The first time I ever went to see a movie all by myself was, I’m pretty sure, the film adaptation of the fantasy novel Eragon back in 2006 during my first year of college. I don’t really remember what I thought of the film (though its current Rotten Tomatoes score of 16% leads me to believe it wasn’t great).
What stands out to me more was the experience of watching a movie alone. No friends sitting next to me to geek out about trailers, or no one to discuss the movie with afterwards. It was a weird feeling at the time, which is interesting because now most instances when I go to the theater, I’m by myself.
Maybe it differs based on region, but where I’m at, I feel like the majority of the people who walk into my local theater are with at least one other person, if not a group. I used to feel self-conscious going to the theater all alone, like people were staring at me or whispering, So sad – does this woman not have any friends she could bring with her?
But that’s the beauty of hitting your 30s; I’ve gotten more comfortable with who I am, and less concerned with what strangers think. I’m proud to be a geek. And a big part of my geeky identity is my love for film. I love going to the theater, and no real or perceived stigma against going to the movies alone should stop me from experiencing my favorite storytelling medium.
I find that going to the theater with someone else and going by yourself are completely different experiences. I enjoy both for different reasons.
If you go by yourself, you don’t have to coordinate around anyone’s schedules but your own. If you decide on a whim that you want to go see a movie at 8:30 p.m. on a Tuesday night, you can do that! In the past, I’ve planned group movie outings that felt like they had the same complexity level as staging a covert CIA operation (I’m exaggerating, but you know what I mean).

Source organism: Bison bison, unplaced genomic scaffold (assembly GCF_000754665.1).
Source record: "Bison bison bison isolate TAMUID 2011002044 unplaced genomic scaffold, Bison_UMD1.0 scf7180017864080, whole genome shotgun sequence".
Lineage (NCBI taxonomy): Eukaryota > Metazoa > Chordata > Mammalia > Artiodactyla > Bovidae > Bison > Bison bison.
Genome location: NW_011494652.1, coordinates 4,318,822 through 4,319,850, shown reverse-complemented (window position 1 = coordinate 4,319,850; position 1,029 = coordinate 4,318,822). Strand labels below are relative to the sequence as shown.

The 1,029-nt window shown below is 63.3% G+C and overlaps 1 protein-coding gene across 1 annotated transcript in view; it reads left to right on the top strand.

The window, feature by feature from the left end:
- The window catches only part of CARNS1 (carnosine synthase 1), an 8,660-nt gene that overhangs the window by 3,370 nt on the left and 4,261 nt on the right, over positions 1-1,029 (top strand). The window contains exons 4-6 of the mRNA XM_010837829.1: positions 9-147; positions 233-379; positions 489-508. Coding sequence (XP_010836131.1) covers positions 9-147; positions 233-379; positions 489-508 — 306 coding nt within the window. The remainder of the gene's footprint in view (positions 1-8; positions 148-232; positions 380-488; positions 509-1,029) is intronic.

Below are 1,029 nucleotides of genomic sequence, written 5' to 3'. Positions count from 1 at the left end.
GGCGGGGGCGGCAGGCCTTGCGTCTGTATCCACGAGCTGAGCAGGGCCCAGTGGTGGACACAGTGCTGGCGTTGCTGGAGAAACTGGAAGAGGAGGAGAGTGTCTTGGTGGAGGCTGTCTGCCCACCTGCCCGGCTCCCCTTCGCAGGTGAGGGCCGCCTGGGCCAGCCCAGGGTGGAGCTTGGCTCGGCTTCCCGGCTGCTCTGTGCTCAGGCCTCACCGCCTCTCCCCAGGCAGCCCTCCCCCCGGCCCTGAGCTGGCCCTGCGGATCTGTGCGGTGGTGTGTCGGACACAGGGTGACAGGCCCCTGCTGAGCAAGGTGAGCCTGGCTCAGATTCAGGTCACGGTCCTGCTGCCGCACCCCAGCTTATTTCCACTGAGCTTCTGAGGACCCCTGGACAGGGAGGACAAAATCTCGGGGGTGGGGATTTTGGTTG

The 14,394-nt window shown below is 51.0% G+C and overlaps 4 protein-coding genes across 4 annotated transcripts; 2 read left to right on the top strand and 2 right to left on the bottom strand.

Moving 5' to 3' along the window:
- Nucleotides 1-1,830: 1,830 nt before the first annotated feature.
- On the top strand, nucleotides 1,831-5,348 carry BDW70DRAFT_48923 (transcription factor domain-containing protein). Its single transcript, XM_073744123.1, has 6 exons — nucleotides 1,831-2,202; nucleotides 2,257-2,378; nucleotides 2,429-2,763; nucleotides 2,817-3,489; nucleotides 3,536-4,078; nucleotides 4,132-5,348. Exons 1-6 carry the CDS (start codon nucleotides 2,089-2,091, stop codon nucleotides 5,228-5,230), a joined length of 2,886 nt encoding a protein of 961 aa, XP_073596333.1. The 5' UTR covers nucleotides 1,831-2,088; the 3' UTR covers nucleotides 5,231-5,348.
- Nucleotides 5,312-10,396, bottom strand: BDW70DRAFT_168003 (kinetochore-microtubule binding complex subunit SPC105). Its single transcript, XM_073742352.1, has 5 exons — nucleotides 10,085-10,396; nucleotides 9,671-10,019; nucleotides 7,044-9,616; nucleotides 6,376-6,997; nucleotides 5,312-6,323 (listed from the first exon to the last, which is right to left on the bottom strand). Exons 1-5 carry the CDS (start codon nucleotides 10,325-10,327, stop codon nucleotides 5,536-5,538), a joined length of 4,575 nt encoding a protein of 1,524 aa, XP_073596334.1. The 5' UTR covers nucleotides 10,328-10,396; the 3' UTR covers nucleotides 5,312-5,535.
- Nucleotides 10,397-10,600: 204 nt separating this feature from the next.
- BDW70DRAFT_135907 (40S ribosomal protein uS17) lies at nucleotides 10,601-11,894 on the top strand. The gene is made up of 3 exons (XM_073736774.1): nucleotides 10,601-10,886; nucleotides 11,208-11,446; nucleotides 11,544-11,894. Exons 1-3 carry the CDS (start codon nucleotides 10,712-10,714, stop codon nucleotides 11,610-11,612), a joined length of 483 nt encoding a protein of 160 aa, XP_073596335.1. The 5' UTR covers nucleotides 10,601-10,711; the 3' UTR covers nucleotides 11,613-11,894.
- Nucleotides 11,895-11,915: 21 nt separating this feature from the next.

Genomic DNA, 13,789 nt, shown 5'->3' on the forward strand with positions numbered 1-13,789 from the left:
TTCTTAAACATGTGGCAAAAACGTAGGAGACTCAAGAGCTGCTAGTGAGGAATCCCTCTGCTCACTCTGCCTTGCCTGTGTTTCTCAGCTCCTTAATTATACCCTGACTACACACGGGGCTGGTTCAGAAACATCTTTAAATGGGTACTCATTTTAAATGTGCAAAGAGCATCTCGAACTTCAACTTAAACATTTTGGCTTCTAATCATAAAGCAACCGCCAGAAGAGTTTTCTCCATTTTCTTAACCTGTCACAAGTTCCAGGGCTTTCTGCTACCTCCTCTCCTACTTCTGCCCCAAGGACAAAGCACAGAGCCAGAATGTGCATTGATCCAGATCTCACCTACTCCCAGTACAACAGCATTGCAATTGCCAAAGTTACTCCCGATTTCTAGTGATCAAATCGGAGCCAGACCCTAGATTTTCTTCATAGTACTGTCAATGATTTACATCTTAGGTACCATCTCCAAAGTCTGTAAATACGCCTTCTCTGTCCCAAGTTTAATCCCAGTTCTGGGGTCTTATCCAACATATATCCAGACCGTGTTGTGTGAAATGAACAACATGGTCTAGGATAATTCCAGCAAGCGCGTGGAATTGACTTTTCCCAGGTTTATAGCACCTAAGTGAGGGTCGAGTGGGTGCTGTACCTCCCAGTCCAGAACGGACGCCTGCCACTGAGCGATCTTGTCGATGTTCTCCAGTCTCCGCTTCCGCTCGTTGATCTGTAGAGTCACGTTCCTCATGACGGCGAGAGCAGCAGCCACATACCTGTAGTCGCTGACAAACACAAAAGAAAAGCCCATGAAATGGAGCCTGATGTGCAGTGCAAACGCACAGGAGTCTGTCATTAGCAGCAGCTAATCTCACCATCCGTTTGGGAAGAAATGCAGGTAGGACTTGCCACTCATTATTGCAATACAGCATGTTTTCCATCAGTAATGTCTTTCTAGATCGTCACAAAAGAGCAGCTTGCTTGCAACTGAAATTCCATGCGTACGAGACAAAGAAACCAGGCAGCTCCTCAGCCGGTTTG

When you watch a movie alone at the theater, it’s just you and the story unfolding before you on the big screen. You don’t have that awkward chance of you loving the movie and your friend hating it (or vice versa). You can spend the credits and the car drive or walk back home quietly mulling over your thoughts and deciding what you thought about the film.
And just because you are by yourself at the theater doesn’t mean you’re having a solitary experience. Going to a Marvel movie is basically like a big family gathering of geeks. You’re with other people but still have some privacy. If I need to get out of my own headspace but don’t feel like interacting socially, a solo trip to the movies is the perfect remedy.
It is fun to share big movie moments with a friend or family member. I’ll never forget going to The Force Awakens or The Avengers opening night with a crew of friends, and those are special memories I’ll treasure forever. But I’ve had special and profound moments at the theater all by myself, too: I’ll never forget how Blade Runner 2049 absolutely blew me away, and I was thankful for the chance to just sit in the darkened theater and contemplate what I’d seen.
I guess what the basic point of this post is, I don’t want anyone to feel like they can’t go to the movies if they’re by themselves. Heck, take yourself out for a nice dinner beforehand too, because there’s nothing wrong with going to a restaurant solo, either. I’ve even gone on a solo vacation before!
Getting to the point where I was comfortable going to the movies by myself was a symbol of how I came to accept myself, quirks and all, and how I learned to be comfortable in my own skin. In fact, I’ve already scheduled my next solo movie outing, for Guy Ritchie’s Operation Fortune: Ruse de Guerre. Who knows if the movie will be good or not, but that’s part of the thrill.